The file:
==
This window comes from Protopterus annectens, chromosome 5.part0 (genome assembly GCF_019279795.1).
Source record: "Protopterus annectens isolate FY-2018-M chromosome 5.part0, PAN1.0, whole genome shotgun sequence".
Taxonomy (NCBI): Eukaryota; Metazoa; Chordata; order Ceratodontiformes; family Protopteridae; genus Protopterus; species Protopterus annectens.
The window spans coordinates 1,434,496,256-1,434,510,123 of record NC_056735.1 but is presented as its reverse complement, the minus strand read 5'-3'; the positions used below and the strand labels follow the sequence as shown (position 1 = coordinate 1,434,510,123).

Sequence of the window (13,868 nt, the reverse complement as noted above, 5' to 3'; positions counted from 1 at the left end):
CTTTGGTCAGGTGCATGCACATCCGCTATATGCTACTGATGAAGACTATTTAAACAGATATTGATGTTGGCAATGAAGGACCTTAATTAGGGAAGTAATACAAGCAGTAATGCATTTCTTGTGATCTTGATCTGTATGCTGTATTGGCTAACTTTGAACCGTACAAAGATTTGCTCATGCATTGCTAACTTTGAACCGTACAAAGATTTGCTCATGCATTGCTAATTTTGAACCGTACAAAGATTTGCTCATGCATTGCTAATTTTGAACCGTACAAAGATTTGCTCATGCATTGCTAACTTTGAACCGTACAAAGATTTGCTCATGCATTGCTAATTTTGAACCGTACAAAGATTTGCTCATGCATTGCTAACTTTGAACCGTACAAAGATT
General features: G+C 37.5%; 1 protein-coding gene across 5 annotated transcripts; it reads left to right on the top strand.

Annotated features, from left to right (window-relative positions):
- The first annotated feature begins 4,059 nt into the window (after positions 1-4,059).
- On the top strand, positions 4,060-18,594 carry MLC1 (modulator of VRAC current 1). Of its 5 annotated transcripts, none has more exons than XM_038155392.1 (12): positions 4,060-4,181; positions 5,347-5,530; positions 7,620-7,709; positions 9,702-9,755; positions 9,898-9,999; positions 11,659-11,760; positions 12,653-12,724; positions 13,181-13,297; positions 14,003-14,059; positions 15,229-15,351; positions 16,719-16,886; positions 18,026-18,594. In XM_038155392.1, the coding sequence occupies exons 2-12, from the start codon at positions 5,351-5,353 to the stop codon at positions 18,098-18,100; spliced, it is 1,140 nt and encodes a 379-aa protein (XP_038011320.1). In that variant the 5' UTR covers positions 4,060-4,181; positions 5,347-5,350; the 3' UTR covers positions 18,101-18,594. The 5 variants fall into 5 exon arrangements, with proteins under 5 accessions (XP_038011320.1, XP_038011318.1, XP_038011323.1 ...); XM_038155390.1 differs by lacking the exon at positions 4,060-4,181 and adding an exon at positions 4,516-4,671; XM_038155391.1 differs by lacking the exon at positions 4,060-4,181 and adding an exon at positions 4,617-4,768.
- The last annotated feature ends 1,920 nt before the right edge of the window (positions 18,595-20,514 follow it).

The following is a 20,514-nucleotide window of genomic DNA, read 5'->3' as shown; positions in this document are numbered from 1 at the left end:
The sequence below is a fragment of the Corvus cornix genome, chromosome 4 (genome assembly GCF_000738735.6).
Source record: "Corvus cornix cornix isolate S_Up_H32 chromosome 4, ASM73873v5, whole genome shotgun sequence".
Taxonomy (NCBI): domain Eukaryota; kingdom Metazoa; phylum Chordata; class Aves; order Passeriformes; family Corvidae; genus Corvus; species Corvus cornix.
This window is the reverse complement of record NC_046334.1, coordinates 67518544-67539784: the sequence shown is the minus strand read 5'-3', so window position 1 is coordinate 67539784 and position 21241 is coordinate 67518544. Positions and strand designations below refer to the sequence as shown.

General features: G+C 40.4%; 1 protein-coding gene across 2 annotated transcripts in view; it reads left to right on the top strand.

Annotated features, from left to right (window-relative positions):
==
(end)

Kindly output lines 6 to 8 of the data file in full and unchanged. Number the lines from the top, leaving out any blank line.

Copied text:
CTTTGGTCAGGTGCATGCACATCCGCTATATGCTACTGATGAAGACTATTTAAACAGATATTGATGTTGGCAATGAAGGACCTTAATTAGGGAAGTAATACAAGCAGTAATGCATTTCTTGTGATCTTGATCTGTATGCTGTATTGGCTAACTTTGAACCGTACAAAGATTTGCTCATGCATTGCTAACTTTGAACCGTACAAAGATTTGCTCATGCATTGCTAATTTTGAACCGTACAAAGATTTGCTCATGCATTGCTAATTTTGAACCGTACAAAGATTTGCTCATGCATTGCTAACTTTGAACCGTACAAAGATTTGCTCATGCATTGCTAATTTTGAACCGTACAAAGATTTGCTCATGCATTGCTAACTTTGAACCGTACAAAGATT
General features: G+C 37.5%; 1 protein-coding gene across 5 annotated transcripts; it reads left to right on the top strand.

Annotated features, from left to right (window-relative positions):